The supply driven inflation may continue for longer than the Fed has expected. As the war in Ukraine continues, the economic sanctions on Russia may continue to escalate. Russia is a major supplier of nickel. The shortages of nickel may drive the cost and disruptions in the production of electrical vehicles and stainless steel. Nickel in used in the production of batteries and stainless steel. Russia is also a major exporter of oil, natural gas, coal and the world’s biggest exporter of wheat and fertilizer products. Ukraine is also one of the biggest exporters of wheat and agricultural products. As Europe and the US cannot buying commodities and agricultural products from Russia and Ukraine, the inflationary pressure will persist.

Another disruption in the supply chain can come in from China and its zero-tolerance policy for Covid-19 outbreaks. China shuts down factories and implements strict quarantine with each Covid-19 outbreak. Also, there is a possibility of a new variant to appear and disrupt the supply chain unexpectedly. 

The Federal Reserve has a dual mandate: maximum employment and stable prices. We are already near full employment (See Chart 1). The Fed should focus on its second goal now – stable prices. The most recent total CPI index increased by 7.9% over the last 12 months (see Chart 2). The biggest increases in prices over the last 12 months were in Fuel Oil 43%; used cars 41%; gasoline 38%; energy commodities 37%. The Fed has a long-term inflation target of 2%. By drawing the 2% inflation target next to the actual price changes over the last 12 months, you can clearly see a very significant spike in inflation and a wide deviation from the two percent target (see Chart 2.)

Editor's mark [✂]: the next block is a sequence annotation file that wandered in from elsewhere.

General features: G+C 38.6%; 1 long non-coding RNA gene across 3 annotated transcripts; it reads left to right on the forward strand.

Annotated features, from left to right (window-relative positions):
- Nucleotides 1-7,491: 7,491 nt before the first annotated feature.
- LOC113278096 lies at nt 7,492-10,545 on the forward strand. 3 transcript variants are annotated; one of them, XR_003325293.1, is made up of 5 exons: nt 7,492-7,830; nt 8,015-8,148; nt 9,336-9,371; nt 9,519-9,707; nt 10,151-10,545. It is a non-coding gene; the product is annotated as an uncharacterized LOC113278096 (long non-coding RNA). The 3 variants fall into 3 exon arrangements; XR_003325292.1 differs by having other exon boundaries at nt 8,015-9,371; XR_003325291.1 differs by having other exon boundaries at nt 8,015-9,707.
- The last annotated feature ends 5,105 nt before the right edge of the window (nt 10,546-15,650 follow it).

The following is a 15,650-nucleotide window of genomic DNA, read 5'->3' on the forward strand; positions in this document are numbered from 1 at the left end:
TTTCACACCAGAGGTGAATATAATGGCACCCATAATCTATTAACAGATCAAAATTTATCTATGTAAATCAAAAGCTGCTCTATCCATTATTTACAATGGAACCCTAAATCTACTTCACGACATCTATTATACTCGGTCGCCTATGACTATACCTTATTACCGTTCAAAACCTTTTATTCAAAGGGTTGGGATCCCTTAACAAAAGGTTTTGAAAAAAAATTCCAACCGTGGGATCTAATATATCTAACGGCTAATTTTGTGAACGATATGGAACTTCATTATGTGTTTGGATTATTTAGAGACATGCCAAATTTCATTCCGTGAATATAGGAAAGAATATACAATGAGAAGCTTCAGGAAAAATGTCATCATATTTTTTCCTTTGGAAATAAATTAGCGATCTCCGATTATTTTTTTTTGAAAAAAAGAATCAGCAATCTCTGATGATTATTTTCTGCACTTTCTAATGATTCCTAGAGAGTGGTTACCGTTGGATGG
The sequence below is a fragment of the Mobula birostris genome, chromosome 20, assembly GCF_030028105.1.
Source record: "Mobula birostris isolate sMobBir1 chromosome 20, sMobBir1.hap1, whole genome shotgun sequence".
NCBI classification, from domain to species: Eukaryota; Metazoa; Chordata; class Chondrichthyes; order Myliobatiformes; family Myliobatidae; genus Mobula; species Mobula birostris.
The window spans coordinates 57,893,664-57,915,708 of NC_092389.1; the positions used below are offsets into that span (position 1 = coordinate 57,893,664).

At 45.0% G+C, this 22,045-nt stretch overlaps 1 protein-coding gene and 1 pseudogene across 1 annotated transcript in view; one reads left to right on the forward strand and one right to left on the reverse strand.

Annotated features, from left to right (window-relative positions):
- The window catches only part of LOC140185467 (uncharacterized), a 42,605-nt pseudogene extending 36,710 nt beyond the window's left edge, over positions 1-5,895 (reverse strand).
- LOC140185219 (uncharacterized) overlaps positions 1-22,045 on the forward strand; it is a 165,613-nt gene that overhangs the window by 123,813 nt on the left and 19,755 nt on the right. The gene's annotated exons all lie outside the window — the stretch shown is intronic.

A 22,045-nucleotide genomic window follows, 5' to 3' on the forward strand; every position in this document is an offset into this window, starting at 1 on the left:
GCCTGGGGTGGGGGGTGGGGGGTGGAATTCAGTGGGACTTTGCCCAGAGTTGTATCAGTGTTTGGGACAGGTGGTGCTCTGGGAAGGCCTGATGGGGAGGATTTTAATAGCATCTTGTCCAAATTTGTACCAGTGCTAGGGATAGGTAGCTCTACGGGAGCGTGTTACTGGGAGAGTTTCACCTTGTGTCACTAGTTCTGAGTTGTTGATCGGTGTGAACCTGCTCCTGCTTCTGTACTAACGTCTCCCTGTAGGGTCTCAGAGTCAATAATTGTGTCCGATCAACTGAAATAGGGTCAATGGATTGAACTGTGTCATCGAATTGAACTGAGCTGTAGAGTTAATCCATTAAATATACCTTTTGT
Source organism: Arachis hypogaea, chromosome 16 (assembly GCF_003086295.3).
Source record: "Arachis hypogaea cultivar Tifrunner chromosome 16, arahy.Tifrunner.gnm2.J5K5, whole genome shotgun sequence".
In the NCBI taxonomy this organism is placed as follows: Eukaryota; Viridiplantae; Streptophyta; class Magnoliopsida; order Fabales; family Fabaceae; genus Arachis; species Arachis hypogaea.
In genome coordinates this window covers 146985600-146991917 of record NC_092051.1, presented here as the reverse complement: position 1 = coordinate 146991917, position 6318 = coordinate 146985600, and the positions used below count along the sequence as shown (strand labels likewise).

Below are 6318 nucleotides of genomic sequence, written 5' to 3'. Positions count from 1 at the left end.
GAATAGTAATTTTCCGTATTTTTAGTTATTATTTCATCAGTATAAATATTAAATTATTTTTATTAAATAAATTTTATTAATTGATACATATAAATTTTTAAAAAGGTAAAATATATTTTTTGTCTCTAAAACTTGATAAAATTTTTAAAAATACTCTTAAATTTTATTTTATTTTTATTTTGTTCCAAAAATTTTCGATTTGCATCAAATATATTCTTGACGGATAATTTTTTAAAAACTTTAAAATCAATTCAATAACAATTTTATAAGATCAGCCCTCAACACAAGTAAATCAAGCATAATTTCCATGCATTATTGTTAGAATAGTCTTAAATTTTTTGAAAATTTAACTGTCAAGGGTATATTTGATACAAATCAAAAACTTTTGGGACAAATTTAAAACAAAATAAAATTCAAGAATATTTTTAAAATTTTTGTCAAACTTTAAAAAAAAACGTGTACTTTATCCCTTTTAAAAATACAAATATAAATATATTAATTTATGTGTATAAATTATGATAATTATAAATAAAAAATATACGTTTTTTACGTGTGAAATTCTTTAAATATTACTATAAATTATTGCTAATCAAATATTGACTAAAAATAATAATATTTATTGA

(Chart 2. U.S. Bureau of Labor Statistics, Consumer Price Index Summary as of March 10, 2022)

The Fed was already behind the curve in raising interest rates. The inflationary pressures may accelerate further this year and remain long-lasting. On March 16th, the Fed raised its benchmark federal-funds rate by 25 bps to the range of 0.25%-0.50%. The Fed has also signaled six more increases by the end of the year (WSJ, Fed Raises Interest Rate.). The median projections by the Federal Reserve Board members is 1.9% by the end of 2022 and 2.8% by the year end 2023 (Board of Governors). In my opinion, the Fed may start raising interest rates faster than the consensus expectations. The Fed may consider even 50bps increases instead of tradition 25bps. As the President of the Federal Reserve Bank of St. Louis, James Bullard said that the Fed should raise rates faster or “risk squandering policy credibility” (WSJ, Fed Raises Interest Rates). This is what the stock market is not pricing in right now. The short-term yield is likely to go much higher this year. As the Fed pushes the short-term yields higher, the yield curve may start to flatten and even reverse at some point. 

As the Fed raises its short-term rates, the long-term rates may not move up in the same proportion. Investors may find long-term treasury bonds as an attractive hedge against a recession. As the Fed is trying to cool down high and increasing inflation by raising short-term interest rates and slowing down the economy, the Fed may over tighten. The current interest rate spread between 10-Year Treasury and 3-month Treasury is 1.80% as of March 17, 2022 (Chart 3). So, there is still plenty of room before the yield curve becomes inverted. However, with each increase in the short-term rates the yield curve may become flatter and finally invert in the near future. This may signal the risk of the economic recession and create the demand for long-term treasury bonds.